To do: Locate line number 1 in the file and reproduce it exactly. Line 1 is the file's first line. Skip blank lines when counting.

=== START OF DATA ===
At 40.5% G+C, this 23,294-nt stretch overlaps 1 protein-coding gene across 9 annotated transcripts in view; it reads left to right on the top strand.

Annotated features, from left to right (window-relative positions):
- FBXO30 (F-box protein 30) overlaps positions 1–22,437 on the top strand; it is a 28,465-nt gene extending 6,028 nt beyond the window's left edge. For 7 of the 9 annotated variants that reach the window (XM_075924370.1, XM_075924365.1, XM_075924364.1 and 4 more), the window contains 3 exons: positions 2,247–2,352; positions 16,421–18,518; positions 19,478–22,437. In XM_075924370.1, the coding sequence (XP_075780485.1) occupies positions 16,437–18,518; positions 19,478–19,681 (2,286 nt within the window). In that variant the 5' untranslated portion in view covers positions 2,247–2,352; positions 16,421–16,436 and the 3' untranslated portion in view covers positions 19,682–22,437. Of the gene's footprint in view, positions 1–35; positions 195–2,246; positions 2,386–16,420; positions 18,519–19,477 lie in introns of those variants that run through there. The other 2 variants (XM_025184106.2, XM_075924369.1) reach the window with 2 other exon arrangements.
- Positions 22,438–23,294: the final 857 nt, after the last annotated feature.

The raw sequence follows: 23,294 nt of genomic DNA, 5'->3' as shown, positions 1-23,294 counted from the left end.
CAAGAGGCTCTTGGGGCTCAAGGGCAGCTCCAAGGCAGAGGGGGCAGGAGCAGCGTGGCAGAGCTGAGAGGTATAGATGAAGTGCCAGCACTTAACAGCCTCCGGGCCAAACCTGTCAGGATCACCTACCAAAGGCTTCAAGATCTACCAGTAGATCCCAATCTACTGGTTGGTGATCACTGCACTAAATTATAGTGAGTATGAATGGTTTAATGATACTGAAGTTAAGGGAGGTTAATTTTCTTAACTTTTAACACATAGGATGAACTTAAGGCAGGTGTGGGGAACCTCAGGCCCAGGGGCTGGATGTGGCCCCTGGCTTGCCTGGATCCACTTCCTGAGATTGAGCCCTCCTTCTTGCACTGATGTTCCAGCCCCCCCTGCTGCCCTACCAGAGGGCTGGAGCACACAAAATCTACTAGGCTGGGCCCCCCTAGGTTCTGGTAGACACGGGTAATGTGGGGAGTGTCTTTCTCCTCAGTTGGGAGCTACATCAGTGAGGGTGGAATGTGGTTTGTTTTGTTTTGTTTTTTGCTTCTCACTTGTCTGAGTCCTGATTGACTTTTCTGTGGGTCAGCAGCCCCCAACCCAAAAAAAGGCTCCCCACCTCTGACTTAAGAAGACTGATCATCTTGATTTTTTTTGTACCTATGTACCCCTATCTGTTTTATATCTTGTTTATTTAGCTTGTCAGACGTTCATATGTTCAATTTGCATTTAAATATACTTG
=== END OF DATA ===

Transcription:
At 40.5% G+C, this 23,294-nt stretch overlaps 1 protein-coding gene across 9 annotated transcripts in view; it reads left to right on the top strand.